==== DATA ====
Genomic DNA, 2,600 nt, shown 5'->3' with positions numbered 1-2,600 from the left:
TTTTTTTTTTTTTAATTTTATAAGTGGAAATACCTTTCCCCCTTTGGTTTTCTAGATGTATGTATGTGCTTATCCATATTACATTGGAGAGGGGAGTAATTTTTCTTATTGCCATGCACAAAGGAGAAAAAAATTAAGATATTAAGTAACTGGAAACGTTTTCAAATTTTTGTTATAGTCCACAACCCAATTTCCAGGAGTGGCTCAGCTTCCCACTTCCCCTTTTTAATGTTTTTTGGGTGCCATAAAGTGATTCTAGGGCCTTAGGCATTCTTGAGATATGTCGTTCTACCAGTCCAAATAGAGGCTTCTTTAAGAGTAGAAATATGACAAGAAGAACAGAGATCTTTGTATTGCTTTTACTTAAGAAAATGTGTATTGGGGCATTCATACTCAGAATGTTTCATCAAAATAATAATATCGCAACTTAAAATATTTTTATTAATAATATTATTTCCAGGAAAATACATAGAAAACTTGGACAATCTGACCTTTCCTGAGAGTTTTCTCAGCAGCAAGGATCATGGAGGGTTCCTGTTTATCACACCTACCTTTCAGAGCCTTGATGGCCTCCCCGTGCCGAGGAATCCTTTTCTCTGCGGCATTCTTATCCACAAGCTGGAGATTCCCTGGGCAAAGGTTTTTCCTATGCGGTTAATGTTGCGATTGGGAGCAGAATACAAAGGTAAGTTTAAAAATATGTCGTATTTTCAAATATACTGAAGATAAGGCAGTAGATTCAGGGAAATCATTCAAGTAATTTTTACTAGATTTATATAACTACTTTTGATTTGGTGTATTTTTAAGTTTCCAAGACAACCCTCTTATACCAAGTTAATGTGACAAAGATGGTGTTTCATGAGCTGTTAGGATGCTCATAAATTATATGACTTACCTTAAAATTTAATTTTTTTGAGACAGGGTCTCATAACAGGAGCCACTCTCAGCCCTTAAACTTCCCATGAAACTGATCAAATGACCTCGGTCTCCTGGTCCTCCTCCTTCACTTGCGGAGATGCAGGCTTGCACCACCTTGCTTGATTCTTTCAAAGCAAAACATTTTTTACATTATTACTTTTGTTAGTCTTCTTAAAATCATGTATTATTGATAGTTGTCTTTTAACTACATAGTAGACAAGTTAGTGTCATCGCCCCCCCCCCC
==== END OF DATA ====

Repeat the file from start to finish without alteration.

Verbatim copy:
Genomic DNA, 2,600 nt, shown 5'->3' with positions numbered 1-2,600 from the left:
TTTTTTTTTTTTTAATTTTATAAGTGGAAATACCTTTCCCCCTTTGGTTTTCTAGATGTATGTATGTGCTTATCCATATTACATTGGAGAGGGGAGTAATTTTTCTTATTGCCATGCACAAAGGAGAAAAAAATTAAGATATTAAGTAACTGGAAACGTTTTCAAATTTTTGTTATAGTCCACAACCCAATTTCCAGGAGTGGCTCAGCTTCCCACTTCCCCTTTTTAATGTTTTTTGGGTGCCATAAAGTGATTCTAGGGCCTTAGGCATTCTTGAGATATGTCGTTCTACCAGTCCAAATAGAGGCTTCTTTAAGAGTAGAAATATGACAAGAAGAACAGAGATCTTTGTATTGCTTTTACTTAAGAAAATGTGTATTGGGGCATTCATACTCAGAATGTTTCATCAAAATAATAATATCGCAACTTAAAATATTTTTATTAATAATATTATTTCCAGGAAAATACATAGAAAACTTGGACAATCTGACCTTTCCTGAGAGTTTTCTCAGCAGCAAGGATCATGGAGGGTTCCTGTTTATCACACCTACCTTTCAGAGCCTTGATGGCCTCCCCGTGCCGAGGAATCCTTTTCTCTGCGGCATTCTTATCCACAAGCTGGAGATTCCCTGGGCAAAGGTTTTTCCTATGCGGTTAATGTTGCGATTGGGAGCAGAATACAAAGGTAAGTTTAAAAATATGTCGTATTTTCAAATATACTGAAGATAAGGCAGTAGATTCAGGGAAATCATTCAAGTAATTTTTACTAGATTTATATAACTACTTTTGATTTGGTGTATTTTTAAGTTTCCAAGACAACCCTCTTATACCAAGTTAATGTGACAAAGATGGTGTTTCATGAGCTGTTAGGATGCTCATAAATTATATGACTTACCTTAAAATTTAATTTTTTTGAGACAGGGTCTCATAACAGGAGCCACTCTCAGCCCTTAAACTTCCCATGAAACTGATCAAATGACCTCGGTCTCCTGGTCCTCCTCCTTCACTTGCGGAGATGCAGGCTTGCACCACCTTGCTTGATTCTTTCAAAGCAAAACATTTTTTACATTATTACTTTTGTTAGTCTTCTTAAAATCATGTATTATTGATAGTTGTCTTTTAACTACATAGTAGACAAGTTAGTGTCATCGCCCCCCCCCCC